What is a Chronograph and How Does It Work?
What is a Chronograph? In its simplest form, a chronograph is a stopwatch. But the making of one, and of its different variations, is another story.
Easily one of the most alluring watches on the market, especially the sports watch market, is the chronograph. Essentially, a chronograph indicates not just the hours, minutes and seconds, but also acts as a stopwatch so that the wearer can time the start and stop of an event, such as running a lap.
For decades, people have been attracted to chronographs first and foremost for the look. A chronograph generally features anywhere from two or three (or sometimes even four) subsidiary dials on the main dial that track different intervals of time. Often, the subsidiary dials are a different color than the main dial – sometimes in a monochromatic scheme and other times in contrasting tones. For instance, white sub-dials on a black dial, or vice versa, often referred to as a panda and reverse panda dial. Additionally, often the hand that tracks the seconds for the stopwatch feature runs from the center of the dial and is in a bright bold color such as red or orange. The look of the different colored dials and seconds hand is typically very attractive. Some people never even use the function, they just buy the look.
History of the Chronograph
The chronograph was invented by Louis Moinet in 1816, but it wasn’t given that name until five years later in 1821 when Nicolas Rieussec developed his version and marketed it with the name chronograph, which stems from the Greek word chrono (time). Those early time writers were predominantly created to time horse races. However, once their mechanisms were perfected, they became used in pocket watches and later wristwatches to time all sorts of events.
Over the centuries the chronograph has evolved in timing abilities, usage, and precision. Today, there are several types of chronographs to measure continuous and discontinuous events and to measure multiple events at once. Additionally, depending on the complexity of the chronograph, it can measure from a fifth of a second to a tenth of a second and, most recently, to 1/100th of a second – ensuring no room for error when timing something.
Today’s chronographs also offer different types of indications of the time it is tracking. For instance, some use subsidiary dials placed harmoniously around the main face, while others line the subsidiary dials up horizontally in a row, and yet others use tracks to gauge the time. Depending on the brand and the model, a chronograph can time events for short periods of time (such as under an hour) or for longer periods – often up to 12 hours. Some work off of a single crown – called a monopusher, while others use two pushers (one on either side of the crown) to control all of the stop watch functions. It is really a matter of personal preference when it comes to an aesthetic choice, and of precision and performance when it comes to the timing aspect.
The making of a chronograph
All complicated watches that offer functions other than just hour, minutes and seconds, are challenging to create. Each type of complication has its own nuances. However, the mechanical chronograph is really no easy feat for watchmakers. They have many working parts that feed off of one another to perfectly track the event. This requires multiple gears with tiny spokes and teeth that all interlock and work like an orchestrated dance with the levers and pushers.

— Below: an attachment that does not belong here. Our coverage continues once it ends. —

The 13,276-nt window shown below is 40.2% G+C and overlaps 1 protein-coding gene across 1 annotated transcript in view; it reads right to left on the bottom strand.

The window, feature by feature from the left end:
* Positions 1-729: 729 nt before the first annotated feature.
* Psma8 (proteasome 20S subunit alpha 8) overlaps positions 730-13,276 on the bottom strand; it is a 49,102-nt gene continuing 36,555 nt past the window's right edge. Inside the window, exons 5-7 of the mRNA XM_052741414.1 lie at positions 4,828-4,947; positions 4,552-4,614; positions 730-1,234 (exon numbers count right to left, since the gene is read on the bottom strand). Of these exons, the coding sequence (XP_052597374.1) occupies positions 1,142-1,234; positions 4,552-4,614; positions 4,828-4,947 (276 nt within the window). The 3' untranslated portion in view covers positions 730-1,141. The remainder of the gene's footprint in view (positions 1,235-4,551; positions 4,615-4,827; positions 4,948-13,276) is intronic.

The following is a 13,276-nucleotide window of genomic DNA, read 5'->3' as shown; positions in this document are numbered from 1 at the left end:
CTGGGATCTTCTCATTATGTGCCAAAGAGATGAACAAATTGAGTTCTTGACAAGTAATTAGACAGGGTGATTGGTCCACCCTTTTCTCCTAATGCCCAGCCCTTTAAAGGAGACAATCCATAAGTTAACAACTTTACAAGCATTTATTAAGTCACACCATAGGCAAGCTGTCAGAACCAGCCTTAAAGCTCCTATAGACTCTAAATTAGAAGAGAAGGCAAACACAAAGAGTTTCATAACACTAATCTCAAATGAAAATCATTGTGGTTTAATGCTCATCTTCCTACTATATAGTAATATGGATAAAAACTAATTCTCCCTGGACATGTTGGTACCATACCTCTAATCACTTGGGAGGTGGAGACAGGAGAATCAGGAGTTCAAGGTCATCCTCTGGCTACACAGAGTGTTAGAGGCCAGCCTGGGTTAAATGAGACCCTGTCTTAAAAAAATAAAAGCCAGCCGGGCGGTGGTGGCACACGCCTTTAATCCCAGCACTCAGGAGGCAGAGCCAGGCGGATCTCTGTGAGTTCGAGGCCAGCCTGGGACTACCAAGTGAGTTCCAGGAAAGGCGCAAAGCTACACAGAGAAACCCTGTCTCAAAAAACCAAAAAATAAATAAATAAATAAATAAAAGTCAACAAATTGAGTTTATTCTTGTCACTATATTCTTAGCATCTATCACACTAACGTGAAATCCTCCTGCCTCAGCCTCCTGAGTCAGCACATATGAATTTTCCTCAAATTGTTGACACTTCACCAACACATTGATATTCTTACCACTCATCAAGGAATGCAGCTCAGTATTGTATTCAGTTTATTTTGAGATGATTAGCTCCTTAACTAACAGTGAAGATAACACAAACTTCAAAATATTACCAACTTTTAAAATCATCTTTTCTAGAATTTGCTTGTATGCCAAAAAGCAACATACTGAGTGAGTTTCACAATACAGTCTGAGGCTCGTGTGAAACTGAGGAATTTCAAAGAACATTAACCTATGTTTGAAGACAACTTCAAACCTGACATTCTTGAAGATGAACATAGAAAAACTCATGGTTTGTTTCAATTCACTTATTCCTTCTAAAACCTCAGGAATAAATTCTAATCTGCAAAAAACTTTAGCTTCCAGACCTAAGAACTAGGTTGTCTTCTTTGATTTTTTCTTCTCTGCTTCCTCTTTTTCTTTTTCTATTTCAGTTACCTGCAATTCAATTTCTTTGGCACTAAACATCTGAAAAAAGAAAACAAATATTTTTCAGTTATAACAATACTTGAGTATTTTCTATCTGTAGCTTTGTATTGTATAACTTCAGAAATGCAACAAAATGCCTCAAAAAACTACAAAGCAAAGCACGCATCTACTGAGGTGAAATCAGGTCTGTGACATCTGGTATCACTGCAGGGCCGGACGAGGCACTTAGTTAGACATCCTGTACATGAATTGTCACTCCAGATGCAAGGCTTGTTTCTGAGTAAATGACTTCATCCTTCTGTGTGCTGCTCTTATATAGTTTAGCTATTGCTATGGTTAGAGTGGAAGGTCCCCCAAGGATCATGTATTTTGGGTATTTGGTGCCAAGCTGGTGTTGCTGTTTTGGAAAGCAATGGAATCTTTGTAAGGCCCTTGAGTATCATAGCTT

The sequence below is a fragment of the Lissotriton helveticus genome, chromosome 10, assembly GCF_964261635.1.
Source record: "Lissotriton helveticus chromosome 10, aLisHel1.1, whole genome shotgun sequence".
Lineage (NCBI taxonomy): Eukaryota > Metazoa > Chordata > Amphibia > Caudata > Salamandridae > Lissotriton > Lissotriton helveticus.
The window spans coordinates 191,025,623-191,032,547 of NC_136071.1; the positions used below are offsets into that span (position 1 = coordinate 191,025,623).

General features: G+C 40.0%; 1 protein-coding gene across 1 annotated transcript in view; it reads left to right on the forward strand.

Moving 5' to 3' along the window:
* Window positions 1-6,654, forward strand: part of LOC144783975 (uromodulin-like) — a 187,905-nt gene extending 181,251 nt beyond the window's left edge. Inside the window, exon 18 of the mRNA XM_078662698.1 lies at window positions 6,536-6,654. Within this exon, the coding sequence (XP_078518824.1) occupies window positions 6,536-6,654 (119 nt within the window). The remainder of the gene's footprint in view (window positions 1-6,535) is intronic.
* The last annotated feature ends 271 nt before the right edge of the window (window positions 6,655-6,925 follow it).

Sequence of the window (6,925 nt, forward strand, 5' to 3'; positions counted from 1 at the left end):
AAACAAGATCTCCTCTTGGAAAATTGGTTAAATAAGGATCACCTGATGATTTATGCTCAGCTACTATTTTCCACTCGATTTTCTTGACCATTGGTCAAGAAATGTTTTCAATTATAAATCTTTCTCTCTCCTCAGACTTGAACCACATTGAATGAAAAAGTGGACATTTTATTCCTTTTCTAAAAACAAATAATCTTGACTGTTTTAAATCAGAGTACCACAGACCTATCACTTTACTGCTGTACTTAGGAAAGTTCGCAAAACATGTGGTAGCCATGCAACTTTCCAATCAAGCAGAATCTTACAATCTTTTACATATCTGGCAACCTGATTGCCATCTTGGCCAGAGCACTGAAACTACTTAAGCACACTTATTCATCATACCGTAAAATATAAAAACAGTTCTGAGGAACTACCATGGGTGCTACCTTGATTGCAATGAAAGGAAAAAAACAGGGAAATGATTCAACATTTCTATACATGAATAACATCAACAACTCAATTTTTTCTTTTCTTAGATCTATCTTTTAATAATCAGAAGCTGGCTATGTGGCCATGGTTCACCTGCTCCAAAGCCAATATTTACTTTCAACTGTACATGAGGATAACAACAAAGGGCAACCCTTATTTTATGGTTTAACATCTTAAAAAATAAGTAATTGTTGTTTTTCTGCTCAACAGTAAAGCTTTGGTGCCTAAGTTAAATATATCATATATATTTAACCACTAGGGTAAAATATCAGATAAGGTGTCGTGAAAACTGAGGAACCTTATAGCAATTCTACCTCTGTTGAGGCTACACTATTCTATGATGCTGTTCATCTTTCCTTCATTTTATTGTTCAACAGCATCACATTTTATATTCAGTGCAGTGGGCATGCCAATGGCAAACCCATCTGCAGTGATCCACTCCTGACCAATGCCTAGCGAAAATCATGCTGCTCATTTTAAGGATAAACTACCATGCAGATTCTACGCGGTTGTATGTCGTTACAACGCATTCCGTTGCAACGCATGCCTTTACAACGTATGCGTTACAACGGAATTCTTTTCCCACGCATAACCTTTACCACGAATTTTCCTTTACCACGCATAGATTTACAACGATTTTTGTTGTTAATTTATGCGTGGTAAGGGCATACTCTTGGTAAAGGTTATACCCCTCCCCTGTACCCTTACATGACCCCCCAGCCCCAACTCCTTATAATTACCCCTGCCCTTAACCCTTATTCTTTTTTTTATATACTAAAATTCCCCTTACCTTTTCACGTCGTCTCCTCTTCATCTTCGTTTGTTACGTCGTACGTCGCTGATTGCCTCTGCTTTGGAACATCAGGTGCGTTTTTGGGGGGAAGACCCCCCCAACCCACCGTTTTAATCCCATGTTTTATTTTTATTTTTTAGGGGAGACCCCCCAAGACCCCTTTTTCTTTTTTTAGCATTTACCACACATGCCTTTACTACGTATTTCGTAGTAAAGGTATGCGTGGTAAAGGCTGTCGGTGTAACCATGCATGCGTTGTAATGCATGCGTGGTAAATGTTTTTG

Types of Chronographs
As mentioned, a chronograph can be operated off of a monopusher or dual pushers but the simple chronograph measures the hours, minutes and seconds of an event from start to finish. The user pushes the button once to start the timing and then again to end the timing and a third time to set the hands back to zero so he or she can begin timing again.
There are also more complex chronographs that include a flyback chronograph and a split-second or Rattrapante chronograph. The Flyback chronograph is essentially a chronograph with a rapid-reset feature. When the stopwatch is stopped, the hands automatically fly back to zero to begin measuring again, as opposed to a simple chronograph where the user has to push the button a third time for the hands to return to zero before they can start timing again. This sort of function is particularly useful, for example, for relay races, where, as each runner hands off the baton to the next runner, the user can time each one from start to finish with a simple two pushers.
The Split- Seconds or Rattrapante chronograph is a the most complex of the lot. Essentially, the mechanical systems of this type of watch enable the wearer to measure multiple events that all start at the same time but have different ending times – such as timing each horse as it makes it through the finish line. Split-second chronographs are often quite a bit more expensive than regular chronographs and flyback chronographs because of their complexity in terms of number of components and time to assemble.
Sometimes chronograph functions are also included in a watch with other functions, or their movements have been tested and certified that they are reliable and rugged enough for certain extreme temperatures or environments. A watch that is a COSC-certified chronometer is not a chronograph and should not be confused with one. However, a chronograph can be inside a certified chronometer movement. You might also find a chronograph paired with a calendar in some watches, a pulsimeter or tachymeter in others, or with some other function. Either way, a chronograph watch of any level is a great conversation piece.
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